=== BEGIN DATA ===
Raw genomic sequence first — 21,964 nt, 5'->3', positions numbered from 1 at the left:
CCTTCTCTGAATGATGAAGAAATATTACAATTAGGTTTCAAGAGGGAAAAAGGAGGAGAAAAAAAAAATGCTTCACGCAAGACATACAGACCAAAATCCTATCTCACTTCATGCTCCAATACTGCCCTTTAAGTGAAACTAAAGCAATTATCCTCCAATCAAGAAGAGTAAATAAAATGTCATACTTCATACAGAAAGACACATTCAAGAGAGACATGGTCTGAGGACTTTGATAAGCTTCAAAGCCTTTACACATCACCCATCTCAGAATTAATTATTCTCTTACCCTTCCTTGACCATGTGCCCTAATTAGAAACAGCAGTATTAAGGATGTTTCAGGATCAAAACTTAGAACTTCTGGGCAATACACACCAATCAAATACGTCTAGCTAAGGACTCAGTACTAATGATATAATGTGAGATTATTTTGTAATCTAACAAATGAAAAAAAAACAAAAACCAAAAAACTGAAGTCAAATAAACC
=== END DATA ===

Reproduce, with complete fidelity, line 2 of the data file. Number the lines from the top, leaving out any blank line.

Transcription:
CCTTCTCTGAATGATGAAGAAATATTACAATTAGGTTTCAAGAGGGAAAAAGGAGGAGAAAAAAAAAATGCTTCACGCAAGACATACAGACCAAAATCCTATCTCACTTCATGCTCCAATACTGCCCTTTAAGTGAAACTAAAGCAATTATCCTCCAATCAAGAAGAGTAAATAAAATGTCATACTTCATACAGAAAGACACATTCAAGAGAGACATGGTCTGAGGACTTTGATAAGCTTCAAAGCCTTTACACATCACCCATCTCAGAATTAATTATTCTCTTACCCTTCCTTGACCATGTGCCCTAATTAGAAACAGCAGTATTAAGGATGTTTCAGGATCAAAACTTAGAACTTCTGGGCAATACACACCAATCAAATACGTCTAGCTAAGGACTCAGTACTAATGATATAATGTGAGATTATTTTGTAATCTAACAAATGAAAAAAAAACAAAAACCAAAAAACTGAAGTCAAATAAACC